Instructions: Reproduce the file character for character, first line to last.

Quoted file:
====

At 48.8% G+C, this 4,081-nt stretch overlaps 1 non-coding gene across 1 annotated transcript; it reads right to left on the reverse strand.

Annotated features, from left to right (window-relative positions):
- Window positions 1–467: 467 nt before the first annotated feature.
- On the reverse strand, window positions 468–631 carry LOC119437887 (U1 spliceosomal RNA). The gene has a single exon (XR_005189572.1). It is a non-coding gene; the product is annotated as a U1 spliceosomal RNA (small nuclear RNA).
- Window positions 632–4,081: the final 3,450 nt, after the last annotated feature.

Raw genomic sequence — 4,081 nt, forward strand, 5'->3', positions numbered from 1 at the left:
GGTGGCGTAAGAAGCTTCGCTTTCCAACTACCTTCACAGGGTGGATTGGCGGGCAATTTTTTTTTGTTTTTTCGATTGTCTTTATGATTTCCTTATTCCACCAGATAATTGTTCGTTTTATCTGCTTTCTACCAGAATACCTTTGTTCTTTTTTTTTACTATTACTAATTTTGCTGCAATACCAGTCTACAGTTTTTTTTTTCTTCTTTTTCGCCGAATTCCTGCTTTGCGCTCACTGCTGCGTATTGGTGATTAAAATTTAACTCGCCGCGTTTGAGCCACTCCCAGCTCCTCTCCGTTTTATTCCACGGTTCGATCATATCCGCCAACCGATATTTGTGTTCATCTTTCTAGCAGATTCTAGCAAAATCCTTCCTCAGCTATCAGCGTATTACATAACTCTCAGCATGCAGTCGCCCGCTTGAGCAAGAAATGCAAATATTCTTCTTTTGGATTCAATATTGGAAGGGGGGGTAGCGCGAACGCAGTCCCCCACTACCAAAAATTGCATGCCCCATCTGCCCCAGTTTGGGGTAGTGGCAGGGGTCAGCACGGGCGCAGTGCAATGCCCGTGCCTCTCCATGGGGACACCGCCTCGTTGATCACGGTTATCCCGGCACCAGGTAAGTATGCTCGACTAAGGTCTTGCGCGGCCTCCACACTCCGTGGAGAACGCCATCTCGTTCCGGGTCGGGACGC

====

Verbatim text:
At 48.8% G+C, this 4,081-nt stretch overlaps 1 non-coding gene across 1 annotated transcript; it reads right to left on the reverse strand.

Annotated features, from left to right (window-relative positions):
- Window positions 1–467: 467 nt before the first annotated feature.
- On the reverse strand, window positions 468–631 carry LOC119437887 (U1 spliceosomal RNA). The gene has a single exon (XR_005189572.1). It is a non-coding gene; the product is annotated as a U1 spliceosomal RNA (small nuclear RNA).
- Window positions 632–4,081: the final 3,450 nt, after the last annotated feature.

Raw genomic sequence — 4,081 nt, forward strand, 5'->3', positions numbered from 1 at the left:
GGTGGCGTAAGAAGCTTCGCTTTCCAACTACCTTCACAGGGTGGATTGGCGGGCAATTTTTTTTTGTTTTTTCGATTGTCTTTATGATTTCCTTATTCCACCAGATAATTGTTCGTTTTATCTGCTTTCTACCAGAATACCTTTGTTCTTTTTTTTTACTATTACTAATTTTGCTGCAATACCAGTCTACAGTTTTTTTTTTCTTCTTTTTCGCCGAATTCCTGCTTTGCGCTCACTGCTGCGTATTGGTGATTAAAATTTAACTCGCCGCGTTTGAGCCACTCCCAGCTCCTCTCCGTTTTATTCCACGGTTCGATCATATCCGCCAACCGATATTTGTGTTCATCTTTCTAGCAGATTCTAGCAAAATCCTTCCTCAGCTATCAGCGTATTACATAACTCTCAGCATGCAGTCGCCCGCTTGAGCAAGAAATGCAAATATTCTTCTTTTGGATTCAATATTGGAAGGGGGGGTAGCGCGAACGCAGTCCCCCACTACCAAAAATTGCATGCCCCATCTGCCCCAGTTTGGGGTAGTGGCAGGGGTCAGCACGGGCGCAGTGCAATGCCCGTGCCTCTCCATGGGGACACCGCCTCGTTGATCACGGTTATCCCGGCACCAGGTAAGTATGCTCGACTAAGGTCTTGCGCGGCCTCCACACTCCGTGGAGAACGCCATCTCGTTCCGGGTCGGGACGC